Caucasian game of the world’s “sharks”, this problem is not so evident
or important. Nor was it under Heydar Aliyev. Every one has been
giving the impression that there is no problem of Chechen refugees in
Azerbaijan, especially Russia. The Russian embassy in Azerbaijan
literally gets up on its hind legs at the very mention of the Chechen
refugees. Its pained reaction can be easily explained, because Moscow
is shouting for all to hear that there is no war in Chechnya, and that
the fighting ended a long time ago. If this is the case, then what are
the Chechen refugees doing here in Azerbaijan? That’s the problem. The
very fact that there are Chechen refugees in Azerbaijan speaks for
itself, and makes it apparent that there is a full-scale war going on
in the Chechen Republic. Unfortunately, Azerbaijan is yielding to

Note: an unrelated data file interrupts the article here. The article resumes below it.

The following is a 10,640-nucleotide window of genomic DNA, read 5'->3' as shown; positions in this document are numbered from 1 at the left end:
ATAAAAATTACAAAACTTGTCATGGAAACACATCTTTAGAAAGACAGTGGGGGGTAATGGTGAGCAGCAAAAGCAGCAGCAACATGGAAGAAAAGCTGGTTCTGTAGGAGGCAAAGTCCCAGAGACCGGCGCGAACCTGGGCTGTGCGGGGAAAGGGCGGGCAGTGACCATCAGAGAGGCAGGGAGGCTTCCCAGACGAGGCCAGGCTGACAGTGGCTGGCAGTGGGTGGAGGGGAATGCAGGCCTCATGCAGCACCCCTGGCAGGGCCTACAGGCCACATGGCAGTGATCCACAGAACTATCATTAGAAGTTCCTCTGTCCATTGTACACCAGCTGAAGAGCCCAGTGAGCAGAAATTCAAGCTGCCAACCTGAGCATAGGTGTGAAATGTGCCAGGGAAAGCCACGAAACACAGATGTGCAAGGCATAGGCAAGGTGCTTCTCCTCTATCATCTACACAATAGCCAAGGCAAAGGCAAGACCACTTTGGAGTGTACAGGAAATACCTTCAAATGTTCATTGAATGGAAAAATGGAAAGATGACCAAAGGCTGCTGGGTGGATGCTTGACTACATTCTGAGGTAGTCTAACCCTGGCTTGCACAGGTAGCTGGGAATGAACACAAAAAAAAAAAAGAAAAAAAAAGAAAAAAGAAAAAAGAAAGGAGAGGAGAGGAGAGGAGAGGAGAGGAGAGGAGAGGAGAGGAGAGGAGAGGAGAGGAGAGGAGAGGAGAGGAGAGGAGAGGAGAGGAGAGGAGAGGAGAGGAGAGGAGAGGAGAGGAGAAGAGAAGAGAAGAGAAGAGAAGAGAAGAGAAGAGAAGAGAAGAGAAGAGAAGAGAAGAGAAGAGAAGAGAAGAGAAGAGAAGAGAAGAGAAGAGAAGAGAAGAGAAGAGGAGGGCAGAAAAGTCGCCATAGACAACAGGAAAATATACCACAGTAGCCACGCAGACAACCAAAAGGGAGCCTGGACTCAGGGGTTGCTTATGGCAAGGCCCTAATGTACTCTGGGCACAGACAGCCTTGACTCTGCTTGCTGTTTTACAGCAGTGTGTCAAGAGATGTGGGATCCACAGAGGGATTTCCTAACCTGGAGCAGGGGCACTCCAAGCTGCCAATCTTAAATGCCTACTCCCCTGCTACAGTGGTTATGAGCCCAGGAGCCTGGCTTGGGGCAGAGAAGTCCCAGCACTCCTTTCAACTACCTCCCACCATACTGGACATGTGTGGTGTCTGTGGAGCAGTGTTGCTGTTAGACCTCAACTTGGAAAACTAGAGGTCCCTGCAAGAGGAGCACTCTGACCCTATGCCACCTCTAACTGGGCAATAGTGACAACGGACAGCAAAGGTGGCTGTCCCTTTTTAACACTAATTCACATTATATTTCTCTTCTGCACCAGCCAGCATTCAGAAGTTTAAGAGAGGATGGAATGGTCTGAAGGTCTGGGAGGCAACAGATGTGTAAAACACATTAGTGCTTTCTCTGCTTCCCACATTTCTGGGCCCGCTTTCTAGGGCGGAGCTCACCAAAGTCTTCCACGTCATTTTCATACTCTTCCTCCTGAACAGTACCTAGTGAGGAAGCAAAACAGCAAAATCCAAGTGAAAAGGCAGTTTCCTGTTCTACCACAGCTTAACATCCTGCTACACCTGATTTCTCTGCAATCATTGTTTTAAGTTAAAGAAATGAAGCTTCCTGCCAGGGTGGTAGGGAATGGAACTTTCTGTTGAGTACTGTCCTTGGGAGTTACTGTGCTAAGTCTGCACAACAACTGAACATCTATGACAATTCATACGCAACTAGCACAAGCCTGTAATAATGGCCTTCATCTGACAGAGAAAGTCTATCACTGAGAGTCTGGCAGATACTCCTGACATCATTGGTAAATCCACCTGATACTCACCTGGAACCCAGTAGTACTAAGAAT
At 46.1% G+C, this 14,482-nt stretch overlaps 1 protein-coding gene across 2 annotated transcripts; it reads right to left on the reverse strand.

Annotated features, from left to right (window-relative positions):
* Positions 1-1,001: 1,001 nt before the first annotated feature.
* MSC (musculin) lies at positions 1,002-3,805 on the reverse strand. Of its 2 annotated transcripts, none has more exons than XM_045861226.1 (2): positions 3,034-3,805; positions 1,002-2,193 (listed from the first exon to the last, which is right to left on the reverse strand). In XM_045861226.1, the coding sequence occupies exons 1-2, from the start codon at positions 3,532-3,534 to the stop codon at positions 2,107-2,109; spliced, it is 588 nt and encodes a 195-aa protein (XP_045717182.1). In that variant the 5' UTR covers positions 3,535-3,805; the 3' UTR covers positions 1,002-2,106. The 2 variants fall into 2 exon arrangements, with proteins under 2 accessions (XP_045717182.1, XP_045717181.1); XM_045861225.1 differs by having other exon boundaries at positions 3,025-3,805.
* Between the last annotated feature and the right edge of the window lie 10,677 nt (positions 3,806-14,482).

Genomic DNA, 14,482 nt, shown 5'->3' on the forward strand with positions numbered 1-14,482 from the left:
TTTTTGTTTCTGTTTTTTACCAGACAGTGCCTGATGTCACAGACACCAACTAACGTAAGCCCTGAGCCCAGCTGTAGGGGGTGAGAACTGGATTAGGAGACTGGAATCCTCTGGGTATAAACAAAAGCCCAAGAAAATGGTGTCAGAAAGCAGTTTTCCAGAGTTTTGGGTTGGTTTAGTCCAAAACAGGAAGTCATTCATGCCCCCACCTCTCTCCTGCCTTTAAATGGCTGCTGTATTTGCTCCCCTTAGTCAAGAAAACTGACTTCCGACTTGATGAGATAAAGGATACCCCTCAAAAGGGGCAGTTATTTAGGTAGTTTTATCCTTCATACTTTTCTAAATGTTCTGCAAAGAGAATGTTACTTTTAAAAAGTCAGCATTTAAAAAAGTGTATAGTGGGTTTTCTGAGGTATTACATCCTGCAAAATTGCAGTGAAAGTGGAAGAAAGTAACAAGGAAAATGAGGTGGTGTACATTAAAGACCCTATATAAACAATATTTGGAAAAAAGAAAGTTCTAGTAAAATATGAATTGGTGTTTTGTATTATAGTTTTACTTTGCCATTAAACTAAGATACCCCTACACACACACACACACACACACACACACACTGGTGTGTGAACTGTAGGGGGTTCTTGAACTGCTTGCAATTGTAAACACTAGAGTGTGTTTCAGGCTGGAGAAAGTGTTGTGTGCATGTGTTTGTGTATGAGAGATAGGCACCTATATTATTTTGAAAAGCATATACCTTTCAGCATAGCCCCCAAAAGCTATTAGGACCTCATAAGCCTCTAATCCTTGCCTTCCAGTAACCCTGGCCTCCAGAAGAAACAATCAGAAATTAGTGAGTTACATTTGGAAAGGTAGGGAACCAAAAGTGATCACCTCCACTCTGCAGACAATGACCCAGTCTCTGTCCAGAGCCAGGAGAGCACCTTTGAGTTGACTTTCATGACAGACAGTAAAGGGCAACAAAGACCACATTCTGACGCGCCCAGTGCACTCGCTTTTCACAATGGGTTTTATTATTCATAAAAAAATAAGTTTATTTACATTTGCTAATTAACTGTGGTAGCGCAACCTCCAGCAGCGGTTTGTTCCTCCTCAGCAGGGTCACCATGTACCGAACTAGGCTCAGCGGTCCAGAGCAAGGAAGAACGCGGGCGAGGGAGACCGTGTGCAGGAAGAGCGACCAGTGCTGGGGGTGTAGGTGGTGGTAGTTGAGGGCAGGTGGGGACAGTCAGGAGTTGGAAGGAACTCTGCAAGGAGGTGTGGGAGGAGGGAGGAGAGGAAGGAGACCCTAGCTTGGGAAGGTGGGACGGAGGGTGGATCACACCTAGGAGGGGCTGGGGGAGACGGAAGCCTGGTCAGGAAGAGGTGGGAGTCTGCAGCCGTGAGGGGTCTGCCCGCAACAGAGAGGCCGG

Russian pressure. There is no mention of Chechen refugees on the local
television or in the press, except the opposition press, and this is
very rare.

The authorities in Azerbaijan are being oversensitive regarding the
press-conferences which are being given by the Chechen Human Rights
Centre (CHRC) and the Council of Non-governmental Organizations (CNGO)
in Azerbaijan, at which the problems of our refugees are raised. That
is why those of us who are working closely with the CNGO, are trying
to solve the problem of our refugees. It would seem that the
Azerbaijani authorities should be welcoming our initiatives, after all
we are not asking them for anything, but, alas, the reverse is

Positive changes in relation to the Chechen refugees were only